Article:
At a sports carnival early in Evelyn Waugh’s novel Decline and Fall, the schnockered schoolmaster Prendergast, unsteadily wielding a starting pistol, shoots poor Lord Tangent in the foot. Thereafter, Tangent barely appears in the narrative, with only a sentence now and then charting his slow medical decline. ‘Everybody else, however, was there except little Lord Tangent, whose foot was being amputated in a local nursing home.’ And later still: ‘It’s maddenin’ Tangent having died just at this time,’ some old sea dog mutters.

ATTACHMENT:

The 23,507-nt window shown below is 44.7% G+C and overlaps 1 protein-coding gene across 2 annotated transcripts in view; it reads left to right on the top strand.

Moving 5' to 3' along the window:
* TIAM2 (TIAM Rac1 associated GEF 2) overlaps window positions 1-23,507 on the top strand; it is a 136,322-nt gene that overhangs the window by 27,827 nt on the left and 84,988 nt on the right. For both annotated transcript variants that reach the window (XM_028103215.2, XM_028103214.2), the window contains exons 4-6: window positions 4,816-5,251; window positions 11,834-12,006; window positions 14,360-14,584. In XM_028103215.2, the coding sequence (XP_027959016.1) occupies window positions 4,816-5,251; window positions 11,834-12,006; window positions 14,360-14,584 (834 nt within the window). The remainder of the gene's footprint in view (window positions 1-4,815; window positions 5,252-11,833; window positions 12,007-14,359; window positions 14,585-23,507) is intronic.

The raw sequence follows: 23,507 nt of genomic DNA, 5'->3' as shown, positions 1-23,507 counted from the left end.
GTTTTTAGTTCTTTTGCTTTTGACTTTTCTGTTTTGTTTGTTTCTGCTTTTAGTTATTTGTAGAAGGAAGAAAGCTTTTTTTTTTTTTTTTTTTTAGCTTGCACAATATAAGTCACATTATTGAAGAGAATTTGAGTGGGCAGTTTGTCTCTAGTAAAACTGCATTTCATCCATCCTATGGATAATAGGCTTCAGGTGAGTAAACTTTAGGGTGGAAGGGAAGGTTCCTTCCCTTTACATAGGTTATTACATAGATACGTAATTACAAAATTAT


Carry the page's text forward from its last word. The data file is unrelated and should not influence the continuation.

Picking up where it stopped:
It seems hard to imagine that we need more books on World War I after the tsunami of publications released during the recent centenary. Yet, here we have a blockbuster, a 926-page tome, Staring at God, by Simon Heffer, a British journalist turned historian in the tradition of Alistair Horne and Max Hastings.